I mailed my father his Father’s Day card today and it got me to thinking about fatherhood. You see, I’ve experienced it from both sides now.

My father had the task of raising me while working endlessly as an independent carpet installer. This meant that there were no such things as paid vacations. Only unpaid gaps in between jobs, which especially would dry up in the winter months just when heating oil was needed. My mother somehow made whatever we did have last long enough until more more jobs and money could be had.
Growing up, my father was a very blue-collar guy (a fact I am very proud of, by the way) and yet he never made me feel less-than-manly for liking acting and plays and books. But, he did have to learn not to “ask” if I’d like to work with him on a carpet job if he needed a helper. If I was asked, it implied “free will,” and I would turn him down. He’d get mad and then I’d get mad and, in the end, I’d have to work the job with him. What I learned was this: 1) some things in life are truly voluntary while other things are merely coated with the appearance of choice… and 2) when your father asks you for your help, take the opportunity to be with him and learn from him! Time flows faster than you think when you’re young, and you can never go back.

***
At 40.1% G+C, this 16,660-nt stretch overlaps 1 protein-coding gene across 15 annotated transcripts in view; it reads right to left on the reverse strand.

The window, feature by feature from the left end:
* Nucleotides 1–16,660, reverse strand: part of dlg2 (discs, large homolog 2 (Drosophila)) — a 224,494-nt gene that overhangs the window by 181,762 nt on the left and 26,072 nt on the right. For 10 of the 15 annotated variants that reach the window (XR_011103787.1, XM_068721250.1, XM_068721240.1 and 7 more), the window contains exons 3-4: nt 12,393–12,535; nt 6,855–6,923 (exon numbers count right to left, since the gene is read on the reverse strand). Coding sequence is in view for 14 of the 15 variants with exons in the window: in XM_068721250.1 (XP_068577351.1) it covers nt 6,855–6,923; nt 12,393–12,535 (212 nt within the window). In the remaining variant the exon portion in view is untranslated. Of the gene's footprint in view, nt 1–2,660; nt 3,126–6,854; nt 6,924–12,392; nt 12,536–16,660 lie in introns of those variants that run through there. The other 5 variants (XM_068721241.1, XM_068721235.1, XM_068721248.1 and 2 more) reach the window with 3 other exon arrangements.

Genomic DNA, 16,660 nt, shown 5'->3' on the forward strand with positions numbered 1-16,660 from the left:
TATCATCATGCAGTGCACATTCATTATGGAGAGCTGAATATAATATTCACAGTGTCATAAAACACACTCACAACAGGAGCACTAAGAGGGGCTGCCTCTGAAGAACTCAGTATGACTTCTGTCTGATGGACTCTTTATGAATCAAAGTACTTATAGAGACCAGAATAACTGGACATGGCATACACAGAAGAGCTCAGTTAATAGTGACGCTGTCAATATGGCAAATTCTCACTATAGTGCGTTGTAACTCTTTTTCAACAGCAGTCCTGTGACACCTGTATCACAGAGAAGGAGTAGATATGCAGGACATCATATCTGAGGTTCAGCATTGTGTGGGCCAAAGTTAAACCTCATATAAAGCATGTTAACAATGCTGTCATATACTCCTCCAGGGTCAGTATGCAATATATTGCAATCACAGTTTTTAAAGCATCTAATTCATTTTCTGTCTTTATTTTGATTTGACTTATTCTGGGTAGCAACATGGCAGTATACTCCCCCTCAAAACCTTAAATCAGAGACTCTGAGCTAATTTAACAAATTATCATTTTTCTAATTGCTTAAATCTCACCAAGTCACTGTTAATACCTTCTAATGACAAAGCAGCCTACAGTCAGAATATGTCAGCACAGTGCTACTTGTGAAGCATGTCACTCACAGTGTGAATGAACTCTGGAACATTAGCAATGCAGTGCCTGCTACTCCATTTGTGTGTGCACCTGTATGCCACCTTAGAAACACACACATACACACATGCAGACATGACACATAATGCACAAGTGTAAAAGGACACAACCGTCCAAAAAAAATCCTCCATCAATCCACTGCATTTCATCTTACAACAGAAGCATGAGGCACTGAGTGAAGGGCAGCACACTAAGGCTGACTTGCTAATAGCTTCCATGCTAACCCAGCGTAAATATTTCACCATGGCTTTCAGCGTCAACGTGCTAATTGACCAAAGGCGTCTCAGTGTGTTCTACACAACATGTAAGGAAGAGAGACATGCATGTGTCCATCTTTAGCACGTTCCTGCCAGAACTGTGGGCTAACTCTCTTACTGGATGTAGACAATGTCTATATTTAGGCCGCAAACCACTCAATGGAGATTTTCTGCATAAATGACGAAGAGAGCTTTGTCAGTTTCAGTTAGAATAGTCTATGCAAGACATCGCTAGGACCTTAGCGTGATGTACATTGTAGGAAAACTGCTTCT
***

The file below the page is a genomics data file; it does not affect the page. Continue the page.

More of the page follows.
Now, for the past twenty years, I have been the father. I moved my wife and our two sons from Pennsylvania to Los Angeles so that I could live my dream. I don’t mean to say that my sons were “along for the ride.” No way; they turned out to BE THE RIDE!
Laughter and tears, pride and fears…
The first thing you learn about fatherhood is that there is no manual. There are no instructions and “your results will vary.” I compare raising kids to flying an airplane. Take off is thrilling and the gradual ascent during clear weather is overwhelmingly beautiful. As the flight continues, you find that your initial flight plan must be revised. In fact, you will spent most of the trip constantly adjusting your course and altitude. Sometimes you avoid the storms… and sometimes you have to fly through them. And during some of those storms (especially during adolescence) the turbulence is so severe you wonder if you can land this puppy in one piece. You may even have a fleeting thought of bailing out in mid-flight. But, like any good pilot, you knew the risks before takeoff!
You tell your passengers (your children) to buckle up, review the safety instructions and remind them not to smoke in the lavatory! And, with the aid of Air Traffic Control (your wife, who can guide you as you fly on instruments-only through the dense fog wherein ALL frame of reference is lost), you pilot the plane safely to its destination. You wish your passengers “good luck” as they disembark for their own adventures.
If you’ve done it right and

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the kids get off the plane in one piece… and you and Air Traffic Control are still are friendly terms, take the time to celebrate!

I’m just saying…